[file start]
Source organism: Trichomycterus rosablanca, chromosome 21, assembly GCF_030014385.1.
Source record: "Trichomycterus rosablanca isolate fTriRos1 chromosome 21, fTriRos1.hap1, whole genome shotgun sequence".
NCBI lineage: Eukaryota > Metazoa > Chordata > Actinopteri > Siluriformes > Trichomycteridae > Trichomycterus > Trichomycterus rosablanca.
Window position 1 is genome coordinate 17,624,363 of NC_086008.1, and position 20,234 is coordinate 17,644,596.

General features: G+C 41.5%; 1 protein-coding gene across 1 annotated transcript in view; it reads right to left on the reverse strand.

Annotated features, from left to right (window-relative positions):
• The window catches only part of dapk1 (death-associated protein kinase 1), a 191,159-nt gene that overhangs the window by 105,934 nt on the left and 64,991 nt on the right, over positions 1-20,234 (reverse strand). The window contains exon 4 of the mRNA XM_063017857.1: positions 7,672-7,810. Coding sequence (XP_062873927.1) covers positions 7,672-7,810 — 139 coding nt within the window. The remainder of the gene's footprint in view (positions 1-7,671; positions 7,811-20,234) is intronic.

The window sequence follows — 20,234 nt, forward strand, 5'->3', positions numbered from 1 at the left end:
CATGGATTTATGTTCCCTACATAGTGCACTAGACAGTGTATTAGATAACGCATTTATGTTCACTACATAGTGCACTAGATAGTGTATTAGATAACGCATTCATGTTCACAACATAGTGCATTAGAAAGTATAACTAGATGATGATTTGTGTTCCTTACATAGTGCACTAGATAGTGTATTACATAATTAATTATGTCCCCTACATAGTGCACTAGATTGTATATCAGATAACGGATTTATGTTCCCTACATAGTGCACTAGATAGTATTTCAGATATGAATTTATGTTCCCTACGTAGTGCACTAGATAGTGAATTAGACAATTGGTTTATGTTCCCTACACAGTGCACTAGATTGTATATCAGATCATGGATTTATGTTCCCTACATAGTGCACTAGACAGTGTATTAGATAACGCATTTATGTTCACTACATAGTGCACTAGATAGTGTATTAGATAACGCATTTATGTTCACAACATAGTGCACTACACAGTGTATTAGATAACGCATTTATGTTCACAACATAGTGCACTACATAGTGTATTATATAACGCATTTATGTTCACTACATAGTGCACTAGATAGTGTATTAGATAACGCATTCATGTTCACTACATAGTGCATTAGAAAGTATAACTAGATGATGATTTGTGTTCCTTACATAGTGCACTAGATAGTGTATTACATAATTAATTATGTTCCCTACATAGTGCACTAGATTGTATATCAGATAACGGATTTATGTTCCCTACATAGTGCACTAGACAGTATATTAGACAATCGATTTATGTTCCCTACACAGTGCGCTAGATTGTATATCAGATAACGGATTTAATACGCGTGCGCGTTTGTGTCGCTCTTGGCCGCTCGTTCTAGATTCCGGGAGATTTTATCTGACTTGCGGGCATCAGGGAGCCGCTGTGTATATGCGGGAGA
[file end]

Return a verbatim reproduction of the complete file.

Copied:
Source organism: Trichomycterus rosablanca, chromosome 21, assembly GCF_030014385.1.
Source record: "Trichomycterus rosablanca isolate fTriRos1 chromosome 21, fTriRos1.hap1, whole genome shotgun sequence".
NCBI lineage: Eukaryota > Metazoa > Chordata > Actinopteri > Siluriformes > Trichomycteridae > Trichomycterus > Trichomycterus rosablanca.
Window position 1 is genome coordinate 17,624,363 of NC_086008.1, and position 20,234 is coordinate 17,644,596.

General features: G+C 41.5%; 1 protein-coding gene across 1 annotated transcript in view; it reads right to left on the reverse strand.

Annotated features, from left to right (window-relative positions):
• The window catches only part of dapk1 (death-associated protein kinase 1), a 191,159-nt gene that overhangs the window by 105,934 nt on the left and 64,991 nt on the right, over positions 1-20,234 (reverse strand). The window contains exon 4 of the mRNA XM_063017857.1: positions 7,672-7,810. Coding sequence (XP_062873927.1) covers positions 7,672-7,810 — 139 coding nt within the window. The remainder of the gene's footprint in view (positions 1-7,671; positions 7,811-20,234) is intronic.

The window sequence follows — 20,234 nt, forward strand, 5'->3', positions numbered from 1 at the left end:
CATGGATTTATGTTCCCTACATAGTGCACTAGACAGTGTATTAGATAACGCATTTATGTTCACTACATAGTGCACTAGATAGTGTATTAGATAACGCATTCATGTTCACAACATAGTGCATTAGAAAGTATAACTAGATGATGATTTGTGTTCCTTACATAGTGCACTAGATAGTGTATTACATAATTAATTATGTCCCCTACATAGTGCACTAGATTGTATATCAGATAACGGATTTATGTTCCCTACATAGTGCACTAGATAGTATTTCAGATATGAATTTATGTTCCCTACGTAGTGCACTAGATAGTGAATTAGACAATTGGTTTATGTTCCCTACACAGTGCACTAGATTGTATATCAGATCATGGATTTATGTTCCCTACATAGTGCACTAGACAGTGTATTAGATAACGCATTTATGTTCACTACATAGTGCACTAGATAGTGTATTAGATAACGCATTTATGTTCACAACATAGTGCACTACACAGTGTATTAGATAACGCATTTATGTTCACAACATAGTGCACTACATAGTGTATTATATAACGCATTTATGTTCACTACATAGTGCACTAGATAGTGTATTAGATAACGCATTCATGTTCACTACATAGTGCATTAGAAAGTATAACTAGATGATGATTTGTGTTCCTTACATAGTGCACTAGATAGTGTATTACATAATTAATTATGTTCCCTACATAGTGCACTAGATTGTATATCAGATAACGGATTTATGTTCCCTACATAGTGCACTAGACAGTATATTAGACAATCGATTTATGTTCCCTACACAGTGCGCTAGATTGTATATCAGATAACGGATTTAATACGCGTGCGCGTTTGTGTCGCTCTTGGCCGCTCGTTCTAGATTCCGGGAGATTTTATCTGACTTGCGGGCATCAGGGAGCCGCTGTGTATATGCGGGAGA